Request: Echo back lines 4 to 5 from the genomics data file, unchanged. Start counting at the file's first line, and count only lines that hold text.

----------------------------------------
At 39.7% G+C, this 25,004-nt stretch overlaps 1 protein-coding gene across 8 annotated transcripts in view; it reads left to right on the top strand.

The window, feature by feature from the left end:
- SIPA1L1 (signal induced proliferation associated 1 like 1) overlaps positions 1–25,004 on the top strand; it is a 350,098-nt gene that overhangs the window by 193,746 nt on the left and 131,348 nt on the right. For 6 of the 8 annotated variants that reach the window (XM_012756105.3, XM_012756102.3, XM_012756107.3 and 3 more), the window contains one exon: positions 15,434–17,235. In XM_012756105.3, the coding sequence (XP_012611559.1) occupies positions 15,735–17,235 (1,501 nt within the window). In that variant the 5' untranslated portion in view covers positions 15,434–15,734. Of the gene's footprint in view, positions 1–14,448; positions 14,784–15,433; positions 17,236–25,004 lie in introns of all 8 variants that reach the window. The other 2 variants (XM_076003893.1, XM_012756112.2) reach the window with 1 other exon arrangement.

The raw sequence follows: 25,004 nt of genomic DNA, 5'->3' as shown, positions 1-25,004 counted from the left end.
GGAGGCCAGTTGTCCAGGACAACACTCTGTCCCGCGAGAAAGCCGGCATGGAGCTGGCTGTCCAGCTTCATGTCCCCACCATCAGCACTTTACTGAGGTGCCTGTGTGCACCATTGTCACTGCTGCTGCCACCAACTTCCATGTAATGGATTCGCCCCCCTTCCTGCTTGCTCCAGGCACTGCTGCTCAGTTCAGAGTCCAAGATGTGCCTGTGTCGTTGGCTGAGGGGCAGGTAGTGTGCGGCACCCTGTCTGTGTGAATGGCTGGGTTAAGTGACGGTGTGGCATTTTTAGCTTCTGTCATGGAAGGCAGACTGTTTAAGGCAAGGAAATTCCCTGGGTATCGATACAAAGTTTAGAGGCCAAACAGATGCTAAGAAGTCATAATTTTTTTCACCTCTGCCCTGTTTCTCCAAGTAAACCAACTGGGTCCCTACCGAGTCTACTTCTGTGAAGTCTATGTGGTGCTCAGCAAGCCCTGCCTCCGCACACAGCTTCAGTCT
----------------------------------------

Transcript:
The raw sequence follows: 25,004 nt of genomic DNA, 5'->3' as shown, positions 1-25,004 counted from the left end.
GGAGGCCAGTTGTCCAGGACAACACTCTGTCCCGCGAGAAAGCCGGCATGGAGCTGGCTGTCCAGCTTCATGTCCCCACCATCAGCACTTTACTGAGGTGCCTGTGTGCACCATTGTCACTGCTGCTGCCACCAACTTCCATGTAATGGATTCGCCCCCCTTCCTGCTTGCTCCAGGCACTGCTGCTCAGTTCAGAGTCCAAGATGTGCCTGTGTCGTTGGCTGAGGGGCAGGTAGTGTGCGGCACCCTGTCTGTGTGAATGGCTGGGTTAAGTGACGGTGTGGCATTTTTAGCTTCTGTCATGGAAGGCAGACTGTTTAAGGCAAGGAAATTCCCTGGGTATCGATACAAAGTTTAGAGGCCAAACAGATGCTAAGAAGTCATAATTTTTTTCACCTCTGCCCTGTTTCTCCAAGTAAACCAACTGGGTCCCTACCGAGTCTACTTCTGTGAAGTCTATGTGGTGCTCAGCAAGCCCTGCCTCCGCACACAGCTTCAGTCT